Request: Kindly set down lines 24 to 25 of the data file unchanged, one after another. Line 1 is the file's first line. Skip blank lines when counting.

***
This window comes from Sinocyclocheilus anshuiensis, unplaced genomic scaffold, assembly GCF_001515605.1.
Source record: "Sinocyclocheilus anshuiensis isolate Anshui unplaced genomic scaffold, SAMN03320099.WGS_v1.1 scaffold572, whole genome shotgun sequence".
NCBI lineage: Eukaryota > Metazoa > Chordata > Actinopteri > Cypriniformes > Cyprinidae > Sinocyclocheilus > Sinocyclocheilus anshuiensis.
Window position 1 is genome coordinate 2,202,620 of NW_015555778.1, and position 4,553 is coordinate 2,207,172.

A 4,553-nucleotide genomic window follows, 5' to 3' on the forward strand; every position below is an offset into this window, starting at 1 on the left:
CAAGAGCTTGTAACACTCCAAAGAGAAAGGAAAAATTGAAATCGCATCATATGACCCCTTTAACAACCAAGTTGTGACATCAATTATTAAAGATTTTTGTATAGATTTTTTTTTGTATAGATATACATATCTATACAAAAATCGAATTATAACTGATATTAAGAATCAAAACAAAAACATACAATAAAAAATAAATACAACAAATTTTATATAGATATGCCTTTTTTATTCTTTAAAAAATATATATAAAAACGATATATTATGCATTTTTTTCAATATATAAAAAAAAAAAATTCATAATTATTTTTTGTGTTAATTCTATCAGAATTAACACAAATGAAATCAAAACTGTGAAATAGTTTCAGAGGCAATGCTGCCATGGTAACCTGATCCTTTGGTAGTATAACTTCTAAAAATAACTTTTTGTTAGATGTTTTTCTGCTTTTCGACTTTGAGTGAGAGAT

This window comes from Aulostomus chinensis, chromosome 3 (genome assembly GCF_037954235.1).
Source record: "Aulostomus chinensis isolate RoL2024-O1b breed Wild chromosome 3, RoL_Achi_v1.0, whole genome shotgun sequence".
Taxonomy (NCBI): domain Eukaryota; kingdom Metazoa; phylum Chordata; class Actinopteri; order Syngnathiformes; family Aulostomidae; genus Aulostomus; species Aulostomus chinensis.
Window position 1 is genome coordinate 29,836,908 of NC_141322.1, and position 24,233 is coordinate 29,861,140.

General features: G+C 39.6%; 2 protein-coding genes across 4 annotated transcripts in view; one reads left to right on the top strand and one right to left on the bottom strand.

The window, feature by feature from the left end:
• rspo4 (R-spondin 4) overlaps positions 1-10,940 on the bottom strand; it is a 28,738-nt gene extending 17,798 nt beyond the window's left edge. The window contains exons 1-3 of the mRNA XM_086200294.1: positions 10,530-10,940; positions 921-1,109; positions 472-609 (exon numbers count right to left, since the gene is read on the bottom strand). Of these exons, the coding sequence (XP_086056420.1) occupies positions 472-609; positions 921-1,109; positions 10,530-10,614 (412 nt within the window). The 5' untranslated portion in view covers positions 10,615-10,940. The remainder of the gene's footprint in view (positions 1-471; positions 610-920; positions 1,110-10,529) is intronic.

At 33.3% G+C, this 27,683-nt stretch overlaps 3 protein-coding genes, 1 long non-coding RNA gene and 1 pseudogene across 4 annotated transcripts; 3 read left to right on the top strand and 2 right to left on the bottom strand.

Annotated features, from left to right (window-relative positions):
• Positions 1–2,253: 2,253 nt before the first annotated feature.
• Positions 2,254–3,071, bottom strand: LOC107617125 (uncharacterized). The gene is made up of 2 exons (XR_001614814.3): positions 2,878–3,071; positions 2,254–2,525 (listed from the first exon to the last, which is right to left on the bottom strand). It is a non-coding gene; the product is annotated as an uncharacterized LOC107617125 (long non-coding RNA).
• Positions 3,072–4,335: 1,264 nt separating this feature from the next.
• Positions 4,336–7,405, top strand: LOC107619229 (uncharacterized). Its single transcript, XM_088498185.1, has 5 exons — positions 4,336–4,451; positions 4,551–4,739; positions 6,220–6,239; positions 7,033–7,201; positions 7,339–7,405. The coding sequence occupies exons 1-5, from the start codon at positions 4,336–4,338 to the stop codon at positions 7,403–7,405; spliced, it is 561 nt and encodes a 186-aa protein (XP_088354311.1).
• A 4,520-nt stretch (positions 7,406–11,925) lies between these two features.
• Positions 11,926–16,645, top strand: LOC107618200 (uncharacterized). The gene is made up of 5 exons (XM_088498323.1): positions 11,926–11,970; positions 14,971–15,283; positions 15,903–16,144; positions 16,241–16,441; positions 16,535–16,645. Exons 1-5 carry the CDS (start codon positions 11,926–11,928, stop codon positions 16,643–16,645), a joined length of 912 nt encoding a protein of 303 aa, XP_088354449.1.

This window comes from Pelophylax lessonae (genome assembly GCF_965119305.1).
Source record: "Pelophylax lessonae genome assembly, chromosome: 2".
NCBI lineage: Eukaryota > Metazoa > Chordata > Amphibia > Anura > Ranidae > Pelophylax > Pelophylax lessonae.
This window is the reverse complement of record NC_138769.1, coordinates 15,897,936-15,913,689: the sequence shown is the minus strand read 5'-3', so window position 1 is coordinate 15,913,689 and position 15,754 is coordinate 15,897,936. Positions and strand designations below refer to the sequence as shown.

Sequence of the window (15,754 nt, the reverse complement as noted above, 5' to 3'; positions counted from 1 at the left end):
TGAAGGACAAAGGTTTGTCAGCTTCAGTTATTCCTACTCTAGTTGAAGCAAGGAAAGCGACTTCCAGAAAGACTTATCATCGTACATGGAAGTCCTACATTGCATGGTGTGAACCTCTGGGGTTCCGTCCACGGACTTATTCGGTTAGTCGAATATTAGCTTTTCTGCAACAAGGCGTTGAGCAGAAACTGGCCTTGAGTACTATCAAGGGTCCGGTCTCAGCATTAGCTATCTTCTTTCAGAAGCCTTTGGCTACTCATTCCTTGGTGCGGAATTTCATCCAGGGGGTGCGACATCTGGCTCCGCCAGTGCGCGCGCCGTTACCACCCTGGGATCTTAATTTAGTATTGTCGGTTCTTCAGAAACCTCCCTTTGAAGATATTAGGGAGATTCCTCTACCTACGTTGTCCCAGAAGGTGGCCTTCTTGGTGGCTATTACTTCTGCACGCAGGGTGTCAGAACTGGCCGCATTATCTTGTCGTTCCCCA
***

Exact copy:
NCBI lineage: Eukaryota > Metazoa > Chordata > Amphibia > Anura > Ranidae > Pelophylax > Pelophylax lessonae.
This window is the reverse complement of record NC_138769.1, coordinates 15,897,936-15,913,689: the sequence shown is the minus strand read 5'-3', so window position 1 is coordinate 15,913,689 and position 15,754 is coordinate 15,897,936. Positions and strand designations below refer to the sequence as shown.